Following my exoneration, a colleague commiserated that an “aristocratic Southerner” like me must find the school’s ethnic diversity challenging.

I am tall, not a big smiler, and may have appeared aloof. It’s been known to happen. Also I happen to be an Irish Catholic from Elizabeth, New Jersey who’d gone to grade school with classmates from families where foreign languages—Yiddish, Italian, Polish and Russian—were spoken in the home.

A diversity expert who couldn't spot an Irish guy in Massachusetts?

But I'd also attended the University of Virginia, on scholarship, which seemed to be what the investigation was all about. Seriously. At departmental gatherings, people patronized my “pretty little wife” to her face—accurate, but deliberately condescending. Academics only, I hasten to add. Ordinary New Englanders would ask Diane questions just to hear her Arkansas accent.

I decided to quit before they could fire me, and ended up teaching more Black kids every semester at a college in Arkansas than during three years in New England.

So my advice to contemporary students would be to avoid all courses in “theory” except in math or science. You’re just asking for politicized dogma of the kind that almost destroyed literary studies a generation ago. Look, academia attracts oddballs the way basketball courts draw tall people. There’s really not a lot to be done about it.

Except maybe to transfer to Virginia Tech or Texas A&M. It's a big country.

Meanwhile, author Camp resides in a state whose newly-elected governor has set up a telephone tip-line to report subversive school teachers. Churches in Texas are besieging librarians to banish books concerning race or sex. In Florida, armed truckers are blockading Disney World to protest its resistance to the state’s “Don’t Say Gay” law. School board members are getting death threats.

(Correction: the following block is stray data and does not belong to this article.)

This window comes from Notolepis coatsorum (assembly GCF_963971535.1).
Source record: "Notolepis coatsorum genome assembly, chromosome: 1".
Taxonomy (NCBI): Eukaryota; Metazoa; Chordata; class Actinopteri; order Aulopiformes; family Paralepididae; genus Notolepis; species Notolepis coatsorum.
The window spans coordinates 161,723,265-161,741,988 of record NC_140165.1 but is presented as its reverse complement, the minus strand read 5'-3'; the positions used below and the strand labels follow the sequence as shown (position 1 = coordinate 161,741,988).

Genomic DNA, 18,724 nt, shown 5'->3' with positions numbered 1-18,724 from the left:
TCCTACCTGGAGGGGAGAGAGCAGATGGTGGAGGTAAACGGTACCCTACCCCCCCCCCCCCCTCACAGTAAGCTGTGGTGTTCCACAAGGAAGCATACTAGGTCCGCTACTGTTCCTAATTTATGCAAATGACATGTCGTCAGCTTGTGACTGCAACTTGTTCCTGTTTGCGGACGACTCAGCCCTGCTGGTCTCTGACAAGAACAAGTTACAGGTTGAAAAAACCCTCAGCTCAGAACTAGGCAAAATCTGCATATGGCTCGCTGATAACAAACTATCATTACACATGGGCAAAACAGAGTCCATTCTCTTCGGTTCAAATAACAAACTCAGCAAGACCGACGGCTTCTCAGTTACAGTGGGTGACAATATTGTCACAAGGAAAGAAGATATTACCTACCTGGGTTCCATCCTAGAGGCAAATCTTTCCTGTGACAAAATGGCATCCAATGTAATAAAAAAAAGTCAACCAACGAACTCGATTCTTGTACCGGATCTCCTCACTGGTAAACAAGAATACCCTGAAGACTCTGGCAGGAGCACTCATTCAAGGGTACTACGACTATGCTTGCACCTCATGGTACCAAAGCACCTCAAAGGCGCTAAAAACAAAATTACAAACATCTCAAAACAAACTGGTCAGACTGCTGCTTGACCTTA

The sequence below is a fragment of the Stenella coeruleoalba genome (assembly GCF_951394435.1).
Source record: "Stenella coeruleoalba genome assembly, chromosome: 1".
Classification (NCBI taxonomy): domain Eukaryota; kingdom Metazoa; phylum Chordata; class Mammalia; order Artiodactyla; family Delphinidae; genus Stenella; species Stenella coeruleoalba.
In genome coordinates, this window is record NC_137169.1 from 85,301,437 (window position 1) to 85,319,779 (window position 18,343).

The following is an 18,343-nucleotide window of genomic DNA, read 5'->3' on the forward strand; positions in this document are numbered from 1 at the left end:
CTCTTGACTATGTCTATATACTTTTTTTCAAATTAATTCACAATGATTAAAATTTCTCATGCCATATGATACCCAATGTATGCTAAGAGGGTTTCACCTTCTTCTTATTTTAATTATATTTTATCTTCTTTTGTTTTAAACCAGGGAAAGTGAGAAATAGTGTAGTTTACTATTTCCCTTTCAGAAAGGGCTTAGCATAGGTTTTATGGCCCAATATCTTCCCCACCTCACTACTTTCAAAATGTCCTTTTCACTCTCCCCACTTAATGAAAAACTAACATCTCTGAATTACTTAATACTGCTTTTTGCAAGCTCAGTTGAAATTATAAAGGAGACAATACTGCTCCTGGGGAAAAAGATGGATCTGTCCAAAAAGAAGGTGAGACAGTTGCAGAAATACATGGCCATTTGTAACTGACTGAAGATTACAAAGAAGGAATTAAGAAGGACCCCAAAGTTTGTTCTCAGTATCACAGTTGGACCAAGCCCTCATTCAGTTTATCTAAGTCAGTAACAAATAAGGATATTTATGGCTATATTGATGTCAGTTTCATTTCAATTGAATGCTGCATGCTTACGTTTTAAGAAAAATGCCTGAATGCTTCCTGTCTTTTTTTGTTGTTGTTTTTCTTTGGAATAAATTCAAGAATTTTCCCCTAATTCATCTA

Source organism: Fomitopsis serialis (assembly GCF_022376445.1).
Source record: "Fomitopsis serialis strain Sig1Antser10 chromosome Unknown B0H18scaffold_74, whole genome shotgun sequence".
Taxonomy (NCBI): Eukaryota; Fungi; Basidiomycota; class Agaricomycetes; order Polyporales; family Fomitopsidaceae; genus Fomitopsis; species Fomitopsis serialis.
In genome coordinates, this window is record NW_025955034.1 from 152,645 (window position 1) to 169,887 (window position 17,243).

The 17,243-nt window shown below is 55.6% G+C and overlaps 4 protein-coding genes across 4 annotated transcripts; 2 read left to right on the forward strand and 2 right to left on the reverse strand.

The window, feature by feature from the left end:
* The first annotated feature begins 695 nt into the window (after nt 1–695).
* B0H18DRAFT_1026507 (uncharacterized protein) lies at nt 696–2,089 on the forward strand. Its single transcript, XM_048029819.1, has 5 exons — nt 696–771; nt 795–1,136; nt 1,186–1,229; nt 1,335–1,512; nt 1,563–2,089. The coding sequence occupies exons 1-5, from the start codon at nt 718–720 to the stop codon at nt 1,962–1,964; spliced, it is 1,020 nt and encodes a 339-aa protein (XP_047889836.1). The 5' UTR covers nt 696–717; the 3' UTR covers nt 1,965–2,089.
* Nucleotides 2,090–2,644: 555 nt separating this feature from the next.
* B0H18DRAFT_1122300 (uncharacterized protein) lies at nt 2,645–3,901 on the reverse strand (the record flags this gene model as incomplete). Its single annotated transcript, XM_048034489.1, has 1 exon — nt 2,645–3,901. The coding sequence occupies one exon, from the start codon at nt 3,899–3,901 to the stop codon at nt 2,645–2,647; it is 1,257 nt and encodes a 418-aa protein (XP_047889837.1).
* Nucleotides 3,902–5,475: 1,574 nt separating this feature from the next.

And we’re supposed to worry about UVA English Majors? I don’t think so.

The Kind And Gentle Man Who Confronted The Mainstream Media

I believe I spoke with Eric Boehlert, the penetrating observer and gadfly of American journalism who died last week in a tragic bicycle accident, only once, in 1996. As a young media critic for Salon, Boehlert phoned to interview me about my book Fools for Scandal: How the Media Invented Whitewater.

Two things stood out about our conversation: Eric’s diligence—he’d actually read and thought about the book, a rarity—and his personal warmth. He’d done me the great favor of independently fact-checking a few of the book’s more counter-intuitive passages—such as the time a savings and loan “investigator” who’d peddled “Presidential Bitch” T-shirts out of her government office collapsed and was hospitalized during a Senate hearing after being confronted with proof she’d manufactured evidence.

“Mainstream” reporters deeply invested in the phony scandal somehow contrived to ignore the episode. Viewers of C-SPAN saw the whole thing. The New York Times, however, failed to notice.

Boehlert and I had stayed in touch by email ever since. Also partly, I suppose, by quoting each other’s work. I considered his Press Run website an invaluable resource.

Like my old friend James Fallows, I found Boehlert “a conscience and inspiration. He was fearless and absolutely unsparing in his writing about this era’s mainstream press. I am so sorry for him, and for his family, and for all of us to have lost his courage and voice.”